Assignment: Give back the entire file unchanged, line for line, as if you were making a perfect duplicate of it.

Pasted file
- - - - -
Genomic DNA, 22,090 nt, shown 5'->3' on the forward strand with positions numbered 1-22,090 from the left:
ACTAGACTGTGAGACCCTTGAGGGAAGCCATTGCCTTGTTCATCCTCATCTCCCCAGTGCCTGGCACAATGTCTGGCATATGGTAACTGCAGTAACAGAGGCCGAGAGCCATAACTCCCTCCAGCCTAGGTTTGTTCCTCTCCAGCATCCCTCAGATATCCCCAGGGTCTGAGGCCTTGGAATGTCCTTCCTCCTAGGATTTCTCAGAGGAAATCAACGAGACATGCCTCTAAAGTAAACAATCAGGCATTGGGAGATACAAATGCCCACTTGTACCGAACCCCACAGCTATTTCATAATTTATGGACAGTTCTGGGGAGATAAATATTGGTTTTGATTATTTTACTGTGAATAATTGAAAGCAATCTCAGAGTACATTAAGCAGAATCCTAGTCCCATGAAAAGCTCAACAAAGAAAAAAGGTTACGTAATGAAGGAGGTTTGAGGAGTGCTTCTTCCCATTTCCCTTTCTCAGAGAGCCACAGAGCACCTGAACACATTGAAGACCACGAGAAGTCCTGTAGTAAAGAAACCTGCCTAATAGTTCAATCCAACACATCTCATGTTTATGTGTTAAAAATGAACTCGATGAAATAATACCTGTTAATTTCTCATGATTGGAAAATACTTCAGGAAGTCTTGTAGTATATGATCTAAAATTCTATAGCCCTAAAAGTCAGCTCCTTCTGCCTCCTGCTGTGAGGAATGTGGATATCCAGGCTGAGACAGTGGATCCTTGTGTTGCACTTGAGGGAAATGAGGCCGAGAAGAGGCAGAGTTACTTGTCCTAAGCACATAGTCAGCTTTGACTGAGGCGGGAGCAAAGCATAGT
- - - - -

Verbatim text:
Genomic DNA, 22,090 nt, shown 5'->3' on the forward strand with positions numbered 1-22,090 from the left:
ACTAGACTGTGAGACCCTTGAGGGAAGCCATTGCCTTGTTCATCCTCATCTCCCCAGTGCCTGGCACAATGTCTGGCATATGGTAACTGCAGTAACAGAGGCCGAGAGCCATAACTCCCTCCAGCCTAGGTTTGTTCCTCTCCAGCATCCCTCAGATATCCCCAGGGTCTGAGGCCTTGGAATGTCCTTCCTCCTAGGATTTCTCAGAGGAAATCAACGAGACATGCCTCTAAAGTAAACAATCAGGCATTGGGAGATACAAATGCCCACTTGTACCGAACCCCACAGCTATTTCATAATTTATGGACAGTTCTGGGGAGATAAATATTGGTTTTGATTATTTTACTGTGAATAATTGAAAGCAATCTCAGAGTACATTAAGCAGAATCCTAGTCCCATGAAAAGCTCAACAAAGAAAAAAGGTTACGTAATGAAGGAGGTTTGAGGAGTGCTTCTTCCCATTTCCCTTTCTCAGAGAGCCACAGAGCACCTGAACACATTGAAGACCACGAGAAGTCCTGTAGTAAAGAAACCTGCCTAATAGTTCAATCCAACACATCTCATGTTTATGTGTTAAAAATGAACTCGATGAAATAATACCTGTTAATTTCTCATGATTGGAAAATACTTCAGGAAGTCTTGTAGTATATGATCTAAAATTCTATAGCCCTAAAAGTCAGCTCCTTCTGCCTCCTGCTGTGAGGAATGTGGATATCCAGGCTGAGACAGTGGATCCTTGTGTTGCACTTGAGGGAAATGAGGCCGAGAAGAGGCAGAGTTACTTGTCCTAAGCACATAGTCAGCTTTGACTGAGGCGGGAGCAAAGCATAGT